Importance Of Boundary Boundaries

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A boundary is defined as “the edge of appropriate, professional conduct” that differentiates between behaviour that is appropriate in a professional capacity, and behaviour that is not (Guthiel, 2005, p. 89; Allen, 2001). Boundary issues may arise around the professional external boundaries that are set including role issues, time, place, money, and physical and sexual contact, among other things which may result in boundary crossing (Guthiel, 2005). For most clients, a customary therapeutic relationship developed around these boundaries is all that is required; but others, mostly the more disturbed clients, require engagement that goes beyond the standard model (Waldinger, 1994). Boundaries then become difficult to define as it is not possible…show more content…
Boundary crossings are deviations from the traditional framework of therapy that can be neutral in nature, potentially support therapy, or potentially harmful (Pope & Keith-Spiegel, 2008). A boundary violation is a deviation from the framework that is clearly harmful to the client (Waldinger, 1994). While from an analytical point of view all boundary crossings are detrimental, cases have demonstrated that not all behaviour that crosses traditional psychotherapy boundaries necessarily represents misuse of therapeutic techniques or misconduct in the therapeutic setting (Zur, 2004; Allen, 2001). The distinction between a boundary crossing and a boundary violation is difficult to make in a conceptual vacuum and may only be evident when an intervention is understood within the context of an ongoing treatment relationship and the clinical judgement made by the therapist in arriving at that intervention is understood (Waldinger, 1994; Pope & Keith-Spiegel, 2008). Consequently, boundary issues should always be considered within context. While one cannot finitely predict the eventual outcome of a boundary crossing, if it is implemented with the welfare of the client and therapeutic effectiveness in mind, it can in fact support therapy (Allen, 2001; Zur,…show more content…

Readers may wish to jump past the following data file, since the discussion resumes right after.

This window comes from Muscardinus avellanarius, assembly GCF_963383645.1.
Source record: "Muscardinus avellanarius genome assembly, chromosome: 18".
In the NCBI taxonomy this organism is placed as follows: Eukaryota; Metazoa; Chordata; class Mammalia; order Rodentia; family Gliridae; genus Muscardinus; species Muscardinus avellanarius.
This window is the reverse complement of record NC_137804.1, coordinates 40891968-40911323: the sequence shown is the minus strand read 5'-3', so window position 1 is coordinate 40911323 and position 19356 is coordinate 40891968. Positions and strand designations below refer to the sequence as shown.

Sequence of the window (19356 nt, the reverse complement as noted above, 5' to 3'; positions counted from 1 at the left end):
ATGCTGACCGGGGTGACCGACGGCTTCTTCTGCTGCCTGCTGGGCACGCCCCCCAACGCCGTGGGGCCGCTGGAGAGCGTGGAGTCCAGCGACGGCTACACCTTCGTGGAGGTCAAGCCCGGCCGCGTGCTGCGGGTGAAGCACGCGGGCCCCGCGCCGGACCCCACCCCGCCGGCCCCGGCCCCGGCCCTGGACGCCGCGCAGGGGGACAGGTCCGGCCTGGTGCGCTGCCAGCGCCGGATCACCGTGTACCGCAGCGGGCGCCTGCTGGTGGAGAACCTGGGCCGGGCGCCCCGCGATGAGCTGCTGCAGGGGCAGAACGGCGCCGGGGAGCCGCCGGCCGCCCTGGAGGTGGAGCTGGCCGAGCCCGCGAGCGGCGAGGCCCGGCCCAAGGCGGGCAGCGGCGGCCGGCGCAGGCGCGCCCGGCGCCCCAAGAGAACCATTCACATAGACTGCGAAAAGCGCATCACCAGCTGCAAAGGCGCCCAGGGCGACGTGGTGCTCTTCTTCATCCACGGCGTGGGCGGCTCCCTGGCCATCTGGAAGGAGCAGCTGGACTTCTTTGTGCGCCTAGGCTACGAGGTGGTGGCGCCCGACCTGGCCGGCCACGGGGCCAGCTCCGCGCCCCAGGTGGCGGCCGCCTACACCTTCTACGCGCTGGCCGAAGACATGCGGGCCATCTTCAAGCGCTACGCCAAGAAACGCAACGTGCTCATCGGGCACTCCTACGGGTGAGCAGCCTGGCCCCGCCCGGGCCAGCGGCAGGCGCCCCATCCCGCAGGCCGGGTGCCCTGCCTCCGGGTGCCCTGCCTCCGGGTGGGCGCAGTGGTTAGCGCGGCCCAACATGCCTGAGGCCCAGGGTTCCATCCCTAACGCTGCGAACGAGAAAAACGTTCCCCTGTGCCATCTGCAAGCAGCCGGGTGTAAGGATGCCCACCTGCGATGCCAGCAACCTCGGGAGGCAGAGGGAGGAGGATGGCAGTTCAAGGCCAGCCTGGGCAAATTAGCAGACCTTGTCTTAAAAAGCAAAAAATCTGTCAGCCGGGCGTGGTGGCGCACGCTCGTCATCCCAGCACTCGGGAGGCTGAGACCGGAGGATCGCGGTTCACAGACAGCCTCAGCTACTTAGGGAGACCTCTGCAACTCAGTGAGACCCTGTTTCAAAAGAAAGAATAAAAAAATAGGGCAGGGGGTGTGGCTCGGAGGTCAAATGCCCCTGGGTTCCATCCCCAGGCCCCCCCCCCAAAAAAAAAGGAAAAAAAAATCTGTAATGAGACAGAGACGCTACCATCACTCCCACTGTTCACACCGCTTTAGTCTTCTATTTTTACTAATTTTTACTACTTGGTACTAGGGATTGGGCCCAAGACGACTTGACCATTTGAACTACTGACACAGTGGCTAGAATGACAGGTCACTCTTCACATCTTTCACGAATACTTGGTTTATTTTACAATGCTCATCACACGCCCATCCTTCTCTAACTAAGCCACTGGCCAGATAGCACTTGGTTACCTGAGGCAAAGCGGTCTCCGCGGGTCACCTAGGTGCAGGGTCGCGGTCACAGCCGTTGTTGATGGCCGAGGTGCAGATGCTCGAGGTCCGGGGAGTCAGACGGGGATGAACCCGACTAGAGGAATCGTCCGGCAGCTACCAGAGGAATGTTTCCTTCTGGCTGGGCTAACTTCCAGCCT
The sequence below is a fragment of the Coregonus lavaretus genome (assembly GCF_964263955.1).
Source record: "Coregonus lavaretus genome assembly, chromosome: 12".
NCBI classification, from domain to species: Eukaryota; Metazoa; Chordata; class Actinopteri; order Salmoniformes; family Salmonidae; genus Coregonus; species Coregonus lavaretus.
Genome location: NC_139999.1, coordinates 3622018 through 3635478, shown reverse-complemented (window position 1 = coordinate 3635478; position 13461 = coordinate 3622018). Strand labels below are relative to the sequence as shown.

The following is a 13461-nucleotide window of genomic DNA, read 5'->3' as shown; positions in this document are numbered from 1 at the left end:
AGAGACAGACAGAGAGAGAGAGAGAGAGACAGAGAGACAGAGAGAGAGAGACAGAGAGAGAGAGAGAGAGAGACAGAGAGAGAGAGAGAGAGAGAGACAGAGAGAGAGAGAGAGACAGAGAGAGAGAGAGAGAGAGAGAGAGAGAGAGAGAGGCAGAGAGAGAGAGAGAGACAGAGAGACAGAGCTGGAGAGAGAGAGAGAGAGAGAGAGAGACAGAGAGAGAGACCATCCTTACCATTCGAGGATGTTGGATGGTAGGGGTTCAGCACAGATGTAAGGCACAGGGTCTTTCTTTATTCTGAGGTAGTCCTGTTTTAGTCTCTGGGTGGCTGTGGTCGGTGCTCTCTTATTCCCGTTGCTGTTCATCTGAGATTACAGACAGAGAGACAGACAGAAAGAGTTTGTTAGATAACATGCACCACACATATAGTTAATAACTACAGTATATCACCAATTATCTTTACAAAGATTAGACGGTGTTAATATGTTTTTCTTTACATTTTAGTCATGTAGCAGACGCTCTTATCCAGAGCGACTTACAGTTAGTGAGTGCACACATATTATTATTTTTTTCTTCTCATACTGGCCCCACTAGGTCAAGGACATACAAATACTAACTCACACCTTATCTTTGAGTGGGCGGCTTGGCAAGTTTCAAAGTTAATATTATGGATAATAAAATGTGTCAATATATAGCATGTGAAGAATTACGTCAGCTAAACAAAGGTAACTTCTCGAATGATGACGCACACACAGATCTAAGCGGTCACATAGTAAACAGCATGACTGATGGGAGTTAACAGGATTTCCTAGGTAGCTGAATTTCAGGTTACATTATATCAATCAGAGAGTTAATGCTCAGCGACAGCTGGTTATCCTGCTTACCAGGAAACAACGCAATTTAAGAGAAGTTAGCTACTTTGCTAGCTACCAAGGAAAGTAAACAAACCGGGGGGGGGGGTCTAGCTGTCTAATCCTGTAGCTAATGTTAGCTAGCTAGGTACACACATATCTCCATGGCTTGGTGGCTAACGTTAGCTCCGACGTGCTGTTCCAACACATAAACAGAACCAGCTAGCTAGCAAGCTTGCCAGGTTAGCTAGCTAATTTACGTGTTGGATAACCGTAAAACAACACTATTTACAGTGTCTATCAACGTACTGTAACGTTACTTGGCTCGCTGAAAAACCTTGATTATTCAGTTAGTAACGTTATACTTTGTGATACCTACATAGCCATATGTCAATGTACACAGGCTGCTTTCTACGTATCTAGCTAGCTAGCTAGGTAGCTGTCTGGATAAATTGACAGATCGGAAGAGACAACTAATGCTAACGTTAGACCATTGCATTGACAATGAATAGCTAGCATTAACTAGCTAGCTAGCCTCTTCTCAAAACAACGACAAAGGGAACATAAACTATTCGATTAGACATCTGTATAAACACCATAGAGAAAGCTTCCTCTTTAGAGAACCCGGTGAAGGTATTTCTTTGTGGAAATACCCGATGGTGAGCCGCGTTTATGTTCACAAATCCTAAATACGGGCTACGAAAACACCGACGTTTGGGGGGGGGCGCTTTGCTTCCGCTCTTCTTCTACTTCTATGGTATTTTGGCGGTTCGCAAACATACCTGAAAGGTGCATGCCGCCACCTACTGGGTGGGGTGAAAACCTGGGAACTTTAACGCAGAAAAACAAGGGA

Boundaries are fundamental in providing a safe foundation for the therapeutic alliance that is critical to, and the best predictor of, the successful outcome of therapy (Speight, 2011; Smith & Fitzpatrick, 1995). Boundary crossing evokes potential for misalliance. There is a one-way power dynamic that naturally develops in favour of the therapist as a result of how the therapeutic relationship functions which denotes more serious consequences for the client should the therapist engage in negligent practice and harmful boundary crossing (Smith & Fitzpatrick, 1995; Simon, 1992). This includes anger, loss of self-esteem, depression, and other psychological distress experienced by the emotionally vulnerable client; and can also result in distrust of professionals when the integrity of a relationship is not preserved (Schoener, 1998; Aravind, Krishnaram & Thasneem, 2012). The result of a harmful boundary crossing could be a missed diagnosis, the use of an inappropriate technique, or the worsening of the original psychiatric condition; all of which could lead to premature termination which of course is far from beneficial for the client and

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